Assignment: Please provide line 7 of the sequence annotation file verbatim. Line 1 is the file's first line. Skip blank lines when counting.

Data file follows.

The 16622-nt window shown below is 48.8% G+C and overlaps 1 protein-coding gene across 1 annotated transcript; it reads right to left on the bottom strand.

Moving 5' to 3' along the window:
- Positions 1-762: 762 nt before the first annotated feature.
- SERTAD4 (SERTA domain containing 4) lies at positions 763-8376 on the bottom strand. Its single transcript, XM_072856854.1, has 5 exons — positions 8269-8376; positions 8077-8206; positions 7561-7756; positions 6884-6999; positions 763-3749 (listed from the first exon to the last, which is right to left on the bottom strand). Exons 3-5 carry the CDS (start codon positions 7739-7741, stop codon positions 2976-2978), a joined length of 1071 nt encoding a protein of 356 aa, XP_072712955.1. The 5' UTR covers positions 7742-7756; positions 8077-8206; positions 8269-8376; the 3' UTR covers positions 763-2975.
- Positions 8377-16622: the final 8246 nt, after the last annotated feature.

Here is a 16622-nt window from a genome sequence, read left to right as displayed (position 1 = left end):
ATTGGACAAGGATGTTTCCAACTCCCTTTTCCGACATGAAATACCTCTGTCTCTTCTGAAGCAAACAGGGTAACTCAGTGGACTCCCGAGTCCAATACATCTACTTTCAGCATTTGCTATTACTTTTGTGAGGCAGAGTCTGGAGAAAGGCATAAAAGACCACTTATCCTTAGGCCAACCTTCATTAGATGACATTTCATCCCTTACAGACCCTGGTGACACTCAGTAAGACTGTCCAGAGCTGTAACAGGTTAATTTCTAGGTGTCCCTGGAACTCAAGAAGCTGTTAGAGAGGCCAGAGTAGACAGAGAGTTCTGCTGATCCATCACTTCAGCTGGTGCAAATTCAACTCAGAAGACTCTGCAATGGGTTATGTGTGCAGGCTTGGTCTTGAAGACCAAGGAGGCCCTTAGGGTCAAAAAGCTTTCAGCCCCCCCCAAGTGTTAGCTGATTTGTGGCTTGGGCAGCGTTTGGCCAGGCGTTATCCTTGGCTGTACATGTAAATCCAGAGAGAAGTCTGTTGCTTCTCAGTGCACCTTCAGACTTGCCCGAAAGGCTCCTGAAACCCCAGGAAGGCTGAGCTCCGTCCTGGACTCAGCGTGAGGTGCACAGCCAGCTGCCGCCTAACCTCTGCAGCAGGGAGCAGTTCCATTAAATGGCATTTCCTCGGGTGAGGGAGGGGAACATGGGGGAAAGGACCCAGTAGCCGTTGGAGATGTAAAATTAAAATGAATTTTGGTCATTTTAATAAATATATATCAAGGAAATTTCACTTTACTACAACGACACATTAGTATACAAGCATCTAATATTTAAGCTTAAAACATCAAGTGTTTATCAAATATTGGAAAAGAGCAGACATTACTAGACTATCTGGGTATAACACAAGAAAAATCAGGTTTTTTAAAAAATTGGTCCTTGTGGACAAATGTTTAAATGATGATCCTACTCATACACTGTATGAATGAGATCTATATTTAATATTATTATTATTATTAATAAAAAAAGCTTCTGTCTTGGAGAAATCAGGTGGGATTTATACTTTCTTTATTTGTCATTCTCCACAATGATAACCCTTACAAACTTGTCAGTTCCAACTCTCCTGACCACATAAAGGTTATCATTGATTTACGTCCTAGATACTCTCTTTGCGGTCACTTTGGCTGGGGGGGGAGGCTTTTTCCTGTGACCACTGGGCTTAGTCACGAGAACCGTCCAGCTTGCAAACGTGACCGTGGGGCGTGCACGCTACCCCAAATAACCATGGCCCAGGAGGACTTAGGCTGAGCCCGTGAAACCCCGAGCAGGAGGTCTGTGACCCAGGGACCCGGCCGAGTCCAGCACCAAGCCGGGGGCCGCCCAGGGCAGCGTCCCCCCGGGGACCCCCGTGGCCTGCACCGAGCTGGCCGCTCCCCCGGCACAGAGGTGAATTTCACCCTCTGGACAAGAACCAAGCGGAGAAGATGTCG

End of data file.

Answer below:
ATTGGACAAGGATGTTTCCAACTCCCTTTTCCGACATGAAATACCTCTGTCTCTTCTGAAGCAAACAGGGTAACTCAGTGGACTCCCGAGTCCAATACATCTACTTTCAGCATTTGCTATTACTTTTGTGAGGCAGAGTCTGGAGAAAGGCATAAAAGACCACTTATCCTTAGGCCAACCTTCATTAGATGACATTTCATCCCTTACAGACCCTGGTGACACTCAGTAAGACTGTCCAGAGCTGTAACAGGTTAATTTCTAGGTGTCCCTGGAACTCAAGAAGCTGTTAGAGAGGCCAGAGTAGACAGAGAGTTCTGCTGATCCATCACTTCAGCTGGTGCAAATTCAACTCAGAAGACTCTGCAATGGGTTATGTGTGCAGGCTTGGTCTTGAAGACCAAGGAGGCCCTTAGGGTCAAAAAGCTTTCAGCCCCCCCCAAGTGTTAGCTGATTTGTGGCTTGGGCAGCGTTTGGCCAGGCGTTATCCTTGGCTGTACATGTAAATCCAGAGAGAAGTCTGTTGCTTCTCAGTGCACCTTCAGACTTGCCCGAAAGGCTCCTGAAACCCCAGGAAGGCTGAGCTCCGTCCTGGACTCAGCGTGAGGTGCACAGCCAGCTGCCGCCTAACCTCTGCAGCAGGGAGCAGTTCCATTAAATGGCATTTCCTCGGGTGAGGGAGGGGAACATGGGGGAAAGGACCCAGTAGCCGTTGGAGATGTAAAATTAAAATGAATTTTGGTCATTTTAATAAATATATATCAAGGAAATTTCACTTTACTACAACGACACATTAGTATACAAGCATCTAATATTTAAGCTTAAAACATCAAGTGTTTATCAAATATTGGAAAAGAGCAGACATTACTAGACTATCTGGGTATAACACAAGAAAAATCAGGTTTTTTAAAAAATTGGTCCTTGTGGACAAATGTTTAAATGATGATCCTACTCATACACTGTATGAATGAGATCTATATTTAATATTATTATTATTATTAATAAAAAAAGCTTCTGTCTTGGAGAAATCAGGTGGGATTTATACTTTCTTTATTTGTCATTCTCCACAATGATAACCCTTACAAACTTGTCAGTTCCAACTCTCCTGACCACATAAAGGTTATCATTGATTTACGTCCTAGATACTCTCTTTGCGGTCACTTTGGCTGGGGGGGGAGGCTTTTTCCTGTGACCACTGGGCTTAGTCACGAGAACCGTCCAGCTTGCAAACGTGACCGTGGGGCGTGCACGCTACCCCAAATAACCATGGCCCAGGAGGACTTAGGCTGAGCCCGTGAAACCCCGAGCAGGAGGTCTGTGACCCAGGGACCCGGCCGAGTCCAGCACCAAGCCGGGGGCCGCCCAGGGCAGCGTCCCCCCGGGGACCCCCGTGGCCTGCACCGAGCTGGCCGCTCCCCCGGCACAGAGGTGAATTTCACCCTCTGGACAAGAACCAAGCGGAGAAGATGTCG